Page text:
When Ryan Spoon was in college at Duke University, he was one of the top collegiate swimmers in the country. Little did he know that swimming for Duke would start him on a career path that would eventually land him at ESPN.
Spoon is the senior vice president of product development at ESPN where he is responsible for digital products such as ESPN.com, ESPN Mobile, WatchESPN, ESPN3, the company's fantasy sports, and its social media.
It was 1999 when Spoon started his schooling at Duke, and the opportunity to compete at such a high level as a student-athlete gave Spoon very specific insights about athletic recruiting.
"While I was happy to be at Duke, I did realize that the recruiting process to arrive there was inherently flawed...for all the major players — the athlete, the family, and the coach," Spoon said.
So, he did what any entrepreneurial-minded person would do and he built a tool to fix the problem. In 2000, he founded beRecruited, a freemium online recruiting platform for high school student-athletes and college coaches. He started with swimming, and within a couple years, had more than 90% of NCAA swim coaches on the platform. He got a college buddy on board and they began building it out to include other sports.
Founding beRecruited was his introduction to many of the skills he would use later in his career, such as SEO and SEM. After graduating, he went to work for eBay full time as an internet marketing manager, and continued working on beRecruited in the evenings.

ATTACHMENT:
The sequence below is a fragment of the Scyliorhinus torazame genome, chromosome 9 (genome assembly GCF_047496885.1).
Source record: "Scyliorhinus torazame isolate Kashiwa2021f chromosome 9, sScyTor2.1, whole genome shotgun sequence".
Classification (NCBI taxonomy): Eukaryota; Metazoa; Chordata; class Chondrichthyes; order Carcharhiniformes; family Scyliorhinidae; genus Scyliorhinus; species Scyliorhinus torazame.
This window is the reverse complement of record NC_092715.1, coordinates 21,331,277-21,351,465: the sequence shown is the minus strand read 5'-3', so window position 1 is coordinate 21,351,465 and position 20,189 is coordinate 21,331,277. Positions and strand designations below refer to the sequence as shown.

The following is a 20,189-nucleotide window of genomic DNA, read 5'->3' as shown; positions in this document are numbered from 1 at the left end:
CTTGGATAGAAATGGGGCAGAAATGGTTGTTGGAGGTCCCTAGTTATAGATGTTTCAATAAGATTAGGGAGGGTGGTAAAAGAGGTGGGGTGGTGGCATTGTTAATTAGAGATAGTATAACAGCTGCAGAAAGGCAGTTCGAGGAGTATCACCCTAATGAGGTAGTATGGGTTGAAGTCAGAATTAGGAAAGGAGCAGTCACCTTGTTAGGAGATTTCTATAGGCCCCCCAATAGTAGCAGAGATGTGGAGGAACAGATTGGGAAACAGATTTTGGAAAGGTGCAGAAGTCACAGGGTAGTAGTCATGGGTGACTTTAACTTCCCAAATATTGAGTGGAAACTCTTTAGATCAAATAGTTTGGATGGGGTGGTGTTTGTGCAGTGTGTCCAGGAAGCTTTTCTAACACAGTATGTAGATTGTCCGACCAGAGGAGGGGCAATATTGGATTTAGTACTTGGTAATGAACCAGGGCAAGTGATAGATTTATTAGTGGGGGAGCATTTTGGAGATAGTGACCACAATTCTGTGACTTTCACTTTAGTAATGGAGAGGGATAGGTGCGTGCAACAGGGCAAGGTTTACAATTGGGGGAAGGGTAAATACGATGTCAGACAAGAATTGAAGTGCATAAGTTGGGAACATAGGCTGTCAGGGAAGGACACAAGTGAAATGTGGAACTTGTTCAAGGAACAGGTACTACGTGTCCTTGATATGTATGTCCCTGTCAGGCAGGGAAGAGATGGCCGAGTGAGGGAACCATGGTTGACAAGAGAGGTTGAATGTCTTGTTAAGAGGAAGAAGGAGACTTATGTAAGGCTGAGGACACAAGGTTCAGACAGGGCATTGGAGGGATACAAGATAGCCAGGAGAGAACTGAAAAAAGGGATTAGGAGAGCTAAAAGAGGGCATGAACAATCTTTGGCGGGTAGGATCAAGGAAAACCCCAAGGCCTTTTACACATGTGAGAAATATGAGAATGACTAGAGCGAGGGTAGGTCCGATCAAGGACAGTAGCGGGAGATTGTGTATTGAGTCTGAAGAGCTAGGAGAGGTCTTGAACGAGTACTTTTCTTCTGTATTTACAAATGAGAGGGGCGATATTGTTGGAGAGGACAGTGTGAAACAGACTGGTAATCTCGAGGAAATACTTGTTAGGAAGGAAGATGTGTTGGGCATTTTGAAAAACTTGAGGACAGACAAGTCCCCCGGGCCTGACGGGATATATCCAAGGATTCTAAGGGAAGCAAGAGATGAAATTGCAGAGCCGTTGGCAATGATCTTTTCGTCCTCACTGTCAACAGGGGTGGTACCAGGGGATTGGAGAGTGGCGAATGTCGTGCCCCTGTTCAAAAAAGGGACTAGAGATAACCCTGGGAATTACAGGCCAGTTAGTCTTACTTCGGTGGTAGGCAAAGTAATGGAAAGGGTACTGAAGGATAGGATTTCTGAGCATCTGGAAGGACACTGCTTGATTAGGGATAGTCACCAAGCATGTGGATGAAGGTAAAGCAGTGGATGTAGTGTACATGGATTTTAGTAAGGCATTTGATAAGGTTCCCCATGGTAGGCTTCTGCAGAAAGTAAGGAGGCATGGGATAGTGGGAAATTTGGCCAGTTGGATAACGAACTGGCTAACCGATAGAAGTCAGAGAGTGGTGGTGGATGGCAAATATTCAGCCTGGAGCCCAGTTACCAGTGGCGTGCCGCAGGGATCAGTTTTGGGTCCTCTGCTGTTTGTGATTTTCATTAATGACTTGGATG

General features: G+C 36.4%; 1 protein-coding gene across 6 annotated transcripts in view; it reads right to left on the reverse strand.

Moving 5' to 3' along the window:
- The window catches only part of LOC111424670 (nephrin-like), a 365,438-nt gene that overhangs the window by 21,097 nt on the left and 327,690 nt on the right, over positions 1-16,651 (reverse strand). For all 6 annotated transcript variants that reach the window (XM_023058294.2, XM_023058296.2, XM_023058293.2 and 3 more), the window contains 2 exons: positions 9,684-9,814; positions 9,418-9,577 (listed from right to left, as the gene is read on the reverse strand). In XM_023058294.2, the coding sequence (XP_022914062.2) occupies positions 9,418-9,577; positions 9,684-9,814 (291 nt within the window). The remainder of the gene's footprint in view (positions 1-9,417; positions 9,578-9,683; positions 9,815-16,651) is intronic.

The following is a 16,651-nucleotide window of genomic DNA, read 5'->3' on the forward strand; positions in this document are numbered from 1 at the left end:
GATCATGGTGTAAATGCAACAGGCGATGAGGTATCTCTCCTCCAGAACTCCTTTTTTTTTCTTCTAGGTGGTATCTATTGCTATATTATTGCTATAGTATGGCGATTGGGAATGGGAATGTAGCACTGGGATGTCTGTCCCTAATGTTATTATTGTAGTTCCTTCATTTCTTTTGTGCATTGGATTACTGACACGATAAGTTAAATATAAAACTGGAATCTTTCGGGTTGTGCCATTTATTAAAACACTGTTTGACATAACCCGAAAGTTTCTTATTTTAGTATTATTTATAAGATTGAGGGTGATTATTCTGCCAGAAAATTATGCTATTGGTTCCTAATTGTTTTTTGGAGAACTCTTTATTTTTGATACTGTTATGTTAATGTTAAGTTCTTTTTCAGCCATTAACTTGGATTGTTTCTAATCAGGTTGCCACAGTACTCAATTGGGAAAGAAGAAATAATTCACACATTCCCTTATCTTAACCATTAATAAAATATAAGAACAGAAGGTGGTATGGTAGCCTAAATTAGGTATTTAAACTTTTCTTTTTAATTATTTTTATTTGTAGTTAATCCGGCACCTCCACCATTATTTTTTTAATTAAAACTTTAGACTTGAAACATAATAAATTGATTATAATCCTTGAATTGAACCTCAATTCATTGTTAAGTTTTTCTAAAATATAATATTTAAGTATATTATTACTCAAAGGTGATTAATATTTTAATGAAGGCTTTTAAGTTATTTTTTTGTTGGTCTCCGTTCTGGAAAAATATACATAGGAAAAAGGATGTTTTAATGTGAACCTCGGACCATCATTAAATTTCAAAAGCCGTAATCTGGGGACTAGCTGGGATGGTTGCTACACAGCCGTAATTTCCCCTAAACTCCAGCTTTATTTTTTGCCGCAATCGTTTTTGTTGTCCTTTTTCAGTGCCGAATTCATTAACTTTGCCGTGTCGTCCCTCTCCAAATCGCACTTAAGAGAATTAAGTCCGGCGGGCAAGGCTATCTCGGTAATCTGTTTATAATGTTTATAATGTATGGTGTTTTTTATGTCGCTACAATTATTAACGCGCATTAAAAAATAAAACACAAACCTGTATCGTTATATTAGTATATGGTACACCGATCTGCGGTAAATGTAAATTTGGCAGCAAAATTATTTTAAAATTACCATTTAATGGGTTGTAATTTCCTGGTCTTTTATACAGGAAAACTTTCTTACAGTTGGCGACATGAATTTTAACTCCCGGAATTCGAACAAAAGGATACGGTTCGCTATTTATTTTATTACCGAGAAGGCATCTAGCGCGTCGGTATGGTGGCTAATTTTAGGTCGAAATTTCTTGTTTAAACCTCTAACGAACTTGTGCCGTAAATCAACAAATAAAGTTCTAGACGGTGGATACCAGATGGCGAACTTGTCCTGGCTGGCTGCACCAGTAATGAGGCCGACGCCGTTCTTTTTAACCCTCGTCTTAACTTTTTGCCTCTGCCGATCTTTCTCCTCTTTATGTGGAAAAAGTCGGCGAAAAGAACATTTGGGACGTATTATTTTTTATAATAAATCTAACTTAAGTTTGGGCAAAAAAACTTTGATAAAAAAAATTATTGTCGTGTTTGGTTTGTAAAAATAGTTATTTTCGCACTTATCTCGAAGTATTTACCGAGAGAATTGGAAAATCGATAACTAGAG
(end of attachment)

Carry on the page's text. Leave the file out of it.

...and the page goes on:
In 2007, he sold off a stake in beRecruited and left eBay, and headed back into the startup world. Spoon worked with sfEntrepreneurs, Widgetbox, and InGameNow before going to work as a principal at Polaris Venture Partners (now Polaris Partners) in 2009.
He spent a little more than three years at Polaris, working mostly with early stage startups. A big part of his time at Polaris was spent working with the firm's incubator program, Dogpatch Labs. Then, in July 2012, he was named the senior vice president of product development at ESPN.
As someone who has worked for both big and small companies, his advice remains the same regardless of the type of work someone wants to go into: "You do what you love and the stage of the company, the 'ownership,' or your influence, whatever that is, that comes secondary," he said.
His time at eBay was special because eBay users would often tell him stories of the unique item they purchased, or the gift they were able to buy for a loved one. With beRecruited, he was energized by emails sent by students who were able to find a college scholarship through the site.
With his position at ESPN, it's similar. He travels frequently, often encountering people who are using the ESPN products he has worked on, and he doesn't shy away from asking the users to provide their honest opinion of the product.
"Opinions, whether they're sometimes tough to hear, or they're positive, they're rooted in caring," Spoon said.